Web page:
Faced with the runaway popularity of social video apps like TikTok, Twitch, and YouTube among younger audiences, broadcasters have generally taken one of two tactics: embrace or ignore.
The latter was generally more popular in the earlier days of social video. Sites like YouTube were eyed with suspicion, due in part to the popularity of illegally shared TV content. Nowadays however, more and more broadcasters are working with these platforms. For example, European broadcasters BBC, RTL, ProSiebenSat.1, TF1, Viaplay, ITV, and Channel 4 all have multiple TikTok channels, posting a mix of short content clips and made-for-TikTok content.
But this is always a balancing act. Audiences are always more valuable to a broadcaster inside their owned-and-operated channels and apps. Investing too much in third-party social platforms risks losing control over your audience.
This is perhaps part of the motivation behind JoynMe, a new app from German broadcaster ProSiebenSat.1, which seeks to blend TV content and engagement with TikTok-style user creation.
Interaction with, and between, audiences
One of JoynMe’s purposes is to drive more interaction between ProSieben and its audience, for shows where interactivity is part of the experience. For example the app can be used for voting in TV shows where audience voting is an existing feature, such as The Masked Singer and Big Brother.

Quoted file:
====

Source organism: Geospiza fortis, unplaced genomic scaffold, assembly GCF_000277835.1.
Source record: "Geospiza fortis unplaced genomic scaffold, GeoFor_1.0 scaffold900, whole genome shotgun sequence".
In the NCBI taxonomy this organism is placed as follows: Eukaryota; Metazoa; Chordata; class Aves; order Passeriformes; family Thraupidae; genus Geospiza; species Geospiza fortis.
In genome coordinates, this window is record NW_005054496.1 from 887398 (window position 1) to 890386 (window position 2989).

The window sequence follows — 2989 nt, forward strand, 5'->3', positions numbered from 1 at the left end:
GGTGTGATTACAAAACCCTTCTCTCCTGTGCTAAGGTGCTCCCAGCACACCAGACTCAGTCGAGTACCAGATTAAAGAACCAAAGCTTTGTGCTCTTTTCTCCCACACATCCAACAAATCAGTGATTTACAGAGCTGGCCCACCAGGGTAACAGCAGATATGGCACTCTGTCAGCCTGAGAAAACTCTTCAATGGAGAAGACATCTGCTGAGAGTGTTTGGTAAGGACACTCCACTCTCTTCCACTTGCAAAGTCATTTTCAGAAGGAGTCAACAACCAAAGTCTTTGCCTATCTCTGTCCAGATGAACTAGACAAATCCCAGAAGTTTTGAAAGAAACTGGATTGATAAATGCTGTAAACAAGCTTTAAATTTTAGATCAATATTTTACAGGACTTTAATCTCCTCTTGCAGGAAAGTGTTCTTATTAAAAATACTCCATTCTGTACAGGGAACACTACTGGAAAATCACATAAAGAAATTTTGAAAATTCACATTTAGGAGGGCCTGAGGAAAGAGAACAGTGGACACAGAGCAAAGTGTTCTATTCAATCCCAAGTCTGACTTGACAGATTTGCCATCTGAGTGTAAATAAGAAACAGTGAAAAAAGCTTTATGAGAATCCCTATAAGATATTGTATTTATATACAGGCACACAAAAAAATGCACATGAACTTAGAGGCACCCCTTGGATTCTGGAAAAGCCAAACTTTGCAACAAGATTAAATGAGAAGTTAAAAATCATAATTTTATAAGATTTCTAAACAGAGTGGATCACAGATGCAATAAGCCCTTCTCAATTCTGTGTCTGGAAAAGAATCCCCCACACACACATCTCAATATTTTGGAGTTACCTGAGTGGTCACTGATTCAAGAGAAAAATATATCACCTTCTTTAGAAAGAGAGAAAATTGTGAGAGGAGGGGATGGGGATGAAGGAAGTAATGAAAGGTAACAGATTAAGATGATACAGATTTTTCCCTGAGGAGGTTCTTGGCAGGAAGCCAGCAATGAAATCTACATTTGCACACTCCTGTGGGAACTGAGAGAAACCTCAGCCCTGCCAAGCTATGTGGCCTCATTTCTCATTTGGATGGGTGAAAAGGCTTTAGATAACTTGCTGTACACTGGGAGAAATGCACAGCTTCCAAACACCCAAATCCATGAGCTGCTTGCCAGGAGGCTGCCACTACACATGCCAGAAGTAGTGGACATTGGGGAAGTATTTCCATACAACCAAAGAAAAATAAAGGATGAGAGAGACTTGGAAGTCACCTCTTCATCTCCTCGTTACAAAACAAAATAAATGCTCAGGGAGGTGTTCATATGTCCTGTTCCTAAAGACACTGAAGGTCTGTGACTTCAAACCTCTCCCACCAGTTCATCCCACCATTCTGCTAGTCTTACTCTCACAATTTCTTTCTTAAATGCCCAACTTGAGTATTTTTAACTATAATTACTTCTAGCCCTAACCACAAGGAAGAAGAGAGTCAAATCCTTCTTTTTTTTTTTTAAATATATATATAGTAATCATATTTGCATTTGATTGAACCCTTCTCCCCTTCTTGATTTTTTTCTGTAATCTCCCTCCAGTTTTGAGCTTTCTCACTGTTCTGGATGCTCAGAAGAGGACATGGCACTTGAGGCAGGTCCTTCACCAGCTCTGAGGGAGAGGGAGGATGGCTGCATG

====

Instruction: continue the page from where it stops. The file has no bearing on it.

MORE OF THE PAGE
But users can also broadcast live streams through the app, which is geared towards JoynMe’s second purpose: driving more interaction between different users.
JoynMe – which takes its name from ProSieben’s streaming service Joyn – isn’t technically new, but an evolution of ProSieben’s previous mobile app. As such, it didn’t get much fanfare when it was initially released in October. But JoynMe was highlighted by ProSieben executives on a call with investors today as a key part of its wider streaming strategy.
This looks in part to be about building engagement for ProSieben’s content. Online discussion of TV shows is a big part of the experience for some, but this discussion is concentrated on third-party platforms. By enabling live streams, JoynMe can bring more of this conversation within its own walls.
But ProSieben looks to have high hopes for the feature. JoynMe enables ‘virtual gifting’, where users can essentially donate to live streamers whose content they enjoy – a standard feature on live streaming platforms like Twitch, TikTok live and YouTube. ProSieben says it hopes to establish this as a new revenue stream within its wider entertainment business.
This suggests wider ambitions for JoynMe – and potential for it to evolve beyond a platform just for discussing ProSieben content. ProSieben already owns an influencer business too through creator network Studio71 and influencer marketing company Buzzbird. Owning an influencer platform would provide the third piece of the puzzle – though establishing a popular social video platform is obviously easier said than done.